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Siesta lovers, excessive daytime sleepiness and long naps have been linked to increased risk of type 2 diabetes in a new study. In the study, the authors did a meta-analysis to investigate the association between daytime sleepiness or napping and the risk of type 2 diabetes. They searched Medline, the Cochrane Library, and Web of Science for articles published up to November 2014 using the keywords daytime sleepiness, nap, and diabetes. However, afternoon naps are not only bad, they help in lowering your blood pressure!
Excessive daytime sleepiness was found to increase the risk of diabetes by 56 percent, while a longer daytime nap of 60 minutes or more increased the risk by 46 percent. In contrast, a shorter nap (60 mins or less per day) did not increase the risk of diabetes. The analysis showed there was no effect of napping up to about 40 minutes per day, after which risk began to increase sharply. (Read: Why a quick afternoon nap is good for you)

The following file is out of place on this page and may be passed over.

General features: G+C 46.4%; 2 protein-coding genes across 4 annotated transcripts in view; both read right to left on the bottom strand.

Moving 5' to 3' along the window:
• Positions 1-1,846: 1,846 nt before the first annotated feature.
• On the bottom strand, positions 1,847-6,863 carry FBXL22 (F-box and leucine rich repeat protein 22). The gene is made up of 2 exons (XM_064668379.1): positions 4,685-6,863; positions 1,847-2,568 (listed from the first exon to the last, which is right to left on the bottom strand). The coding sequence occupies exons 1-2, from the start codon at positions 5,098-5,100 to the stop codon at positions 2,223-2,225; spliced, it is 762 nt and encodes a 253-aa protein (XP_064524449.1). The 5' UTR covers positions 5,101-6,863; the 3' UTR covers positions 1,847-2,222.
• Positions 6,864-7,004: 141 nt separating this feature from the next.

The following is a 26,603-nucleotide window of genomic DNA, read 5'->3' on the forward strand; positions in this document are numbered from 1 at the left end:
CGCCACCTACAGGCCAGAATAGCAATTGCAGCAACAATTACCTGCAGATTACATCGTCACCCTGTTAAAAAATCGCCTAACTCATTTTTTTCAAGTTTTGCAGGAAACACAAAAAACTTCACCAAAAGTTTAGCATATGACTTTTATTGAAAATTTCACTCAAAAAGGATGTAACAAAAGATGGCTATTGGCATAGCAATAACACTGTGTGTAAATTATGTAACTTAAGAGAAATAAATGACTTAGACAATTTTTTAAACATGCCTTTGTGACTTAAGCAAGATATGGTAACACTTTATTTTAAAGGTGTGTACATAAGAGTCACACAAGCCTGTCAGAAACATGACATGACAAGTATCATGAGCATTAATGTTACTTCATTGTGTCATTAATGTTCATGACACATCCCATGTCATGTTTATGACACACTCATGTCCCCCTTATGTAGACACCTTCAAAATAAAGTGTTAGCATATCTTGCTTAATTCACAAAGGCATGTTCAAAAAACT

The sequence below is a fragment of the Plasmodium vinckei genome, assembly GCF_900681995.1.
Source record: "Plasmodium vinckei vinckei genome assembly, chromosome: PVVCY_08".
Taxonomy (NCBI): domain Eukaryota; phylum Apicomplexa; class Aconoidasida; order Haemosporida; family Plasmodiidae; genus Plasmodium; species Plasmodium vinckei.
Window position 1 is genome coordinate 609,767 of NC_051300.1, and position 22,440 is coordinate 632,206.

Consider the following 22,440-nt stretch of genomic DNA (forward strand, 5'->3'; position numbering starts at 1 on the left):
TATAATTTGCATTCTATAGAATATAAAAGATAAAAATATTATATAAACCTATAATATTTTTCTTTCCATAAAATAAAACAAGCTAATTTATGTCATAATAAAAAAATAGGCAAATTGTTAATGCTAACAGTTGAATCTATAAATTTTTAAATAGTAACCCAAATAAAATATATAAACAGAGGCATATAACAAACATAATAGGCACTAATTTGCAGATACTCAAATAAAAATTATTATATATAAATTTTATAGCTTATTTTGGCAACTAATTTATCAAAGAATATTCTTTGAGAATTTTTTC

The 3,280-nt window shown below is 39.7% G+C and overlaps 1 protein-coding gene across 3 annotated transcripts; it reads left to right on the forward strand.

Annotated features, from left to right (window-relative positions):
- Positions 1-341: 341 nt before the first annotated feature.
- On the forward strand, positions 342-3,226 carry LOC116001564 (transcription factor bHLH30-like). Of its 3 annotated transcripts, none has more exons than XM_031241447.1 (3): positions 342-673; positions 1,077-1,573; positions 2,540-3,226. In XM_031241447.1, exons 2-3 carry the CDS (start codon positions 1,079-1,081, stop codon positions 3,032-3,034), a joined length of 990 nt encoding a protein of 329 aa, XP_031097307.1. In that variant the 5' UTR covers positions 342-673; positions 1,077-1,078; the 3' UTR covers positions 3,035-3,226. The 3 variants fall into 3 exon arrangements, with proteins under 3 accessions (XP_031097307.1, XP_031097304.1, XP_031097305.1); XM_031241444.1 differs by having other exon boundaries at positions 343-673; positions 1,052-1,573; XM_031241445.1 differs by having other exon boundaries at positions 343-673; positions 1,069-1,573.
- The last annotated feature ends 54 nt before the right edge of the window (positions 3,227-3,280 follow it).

The authors concluded that daytime napping might be a consequence of night-time sleep disturbance such as obstructive sleep aponea (OSA). Epidemiological studies have shown that obstructive sleep apnoea is independently linked to blockages (ischaemia) of heart arteries, stroke, fatal and non-fatal cardiovascular events, and all-cause mortality.
They further explained entering deep slow-wave sleep and then failing to complete the normal sleep cycle can result in a phenomenon known as sleep inertia, in which a person feels groggy, disoriented, and even sleepier than before napping. Although the mechanisms by which a short nap might decrease the risk of diabetes are still unclear, such duration-dependent differences in the effects of sleep might partly explain the findings. The study was presented at the annual meeting of the European Association for the Study of Diabetes (EASD).
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